The Somali government is offering a $50,000 reward for information that leads to the convictions of those killing journalists, the country's prime minister said.
Prime Minister Abdi Farah Shirdon said over the weekend that the reward will help ensure that such killers are brought to justice.
Somalia is one of the world's most dangerous countries in which to practice journalism, according to the Committee to Protect Journalists. Last year 18 Somali journalists were killed, but no arrests were made. So far this year one reporter has been killed, bringing to 45 the total number of journalists killed here since 2007.
The National Union of Somali Journalists said last year that impunity is a fundamental problem in Somalia. It said no one has been convicted for the deaths of the journalists. Judicial reform is at the heart of the government's efforts to ensure killers of journalists are brought to justice, Shirdon said during a meeting with journalists on Saturday.
The prime minister called the meeting to discuss the government's relationship with the media and listen to journalists' concerns, following the killing of journalist on January 18 and two recent arrests of reporters, according to a statement from his office.
"I respect the important work you do in Somalia in what are often extremely difficult circumstances and I understand your concern," the prime minister said. "One journalist killed is one journalist too many. We don't want any to be killed."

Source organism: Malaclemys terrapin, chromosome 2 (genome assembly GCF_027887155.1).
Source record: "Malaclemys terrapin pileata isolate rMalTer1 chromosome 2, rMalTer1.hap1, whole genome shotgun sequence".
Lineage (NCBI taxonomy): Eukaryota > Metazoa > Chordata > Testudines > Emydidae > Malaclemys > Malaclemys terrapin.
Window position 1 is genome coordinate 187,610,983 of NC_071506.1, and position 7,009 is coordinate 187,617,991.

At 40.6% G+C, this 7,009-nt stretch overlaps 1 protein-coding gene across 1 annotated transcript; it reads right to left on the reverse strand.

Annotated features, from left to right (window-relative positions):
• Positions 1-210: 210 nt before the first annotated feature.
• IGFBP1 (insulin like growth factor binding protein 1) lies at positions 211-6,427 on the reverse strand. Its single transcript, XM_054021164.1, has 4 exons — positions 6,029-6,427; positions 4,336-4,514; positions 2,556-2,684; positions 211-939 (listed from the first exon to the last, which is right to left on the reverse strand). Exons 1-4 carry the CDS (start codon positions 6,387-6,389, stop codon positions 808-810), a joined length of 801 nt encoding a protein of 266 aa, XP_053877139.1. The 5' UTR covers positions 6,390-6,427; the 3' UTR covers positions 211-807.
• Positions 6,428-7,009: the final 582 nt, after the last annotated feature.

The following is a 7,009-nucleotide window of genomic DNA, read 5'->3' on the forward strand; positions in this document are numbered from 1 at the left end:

He said that nobody in Somalia is above the law, including government officials.
The decision to establish the Independent Task Force on Human Rights, which was launched on February 5, had been taken in large part to address concerns about the human rights abuses against Somali journalists, as well as to investigate violence against women, he said.
International human rights groups expressed outrage over the one year sentences given earlier this month by a Mogadishu court to a woman who said she was raped by security forces, and freelance journalist Abdiaziz Abdinur, who interviewed her. Rights groups say the charges against the two were politically motivated because the rape accusations were made against the security forces.
Rape is reported to be rampant in Mogadishu, where tens of thousands of people who fled last year's famine live in poorly protected camps. Government troops are often blamed for raping women in the camps.
Journalist advocacy groups also condemned the detention without trial, for more than a week, of journalist Daud Abdi Daud, who spoke out in court against Abdinur's sentence.
Human Rights Watch and Reporters Without Borders accused the Somali government of clamping down the free expression in the country.
Human Rights Watch said Monday that the Somali Court of Appeals in Mogadishu will hear the cases of Abdinur and the woman he interviewed who alleged rape by government forces.
"The outcome of this case is crucial for both the reporting of sexual violence and press freedom in Somalia," said Daniel Bekele, Africa director at Human Rights Watch. "This case is a travesty, but it could still end with justice prevailing."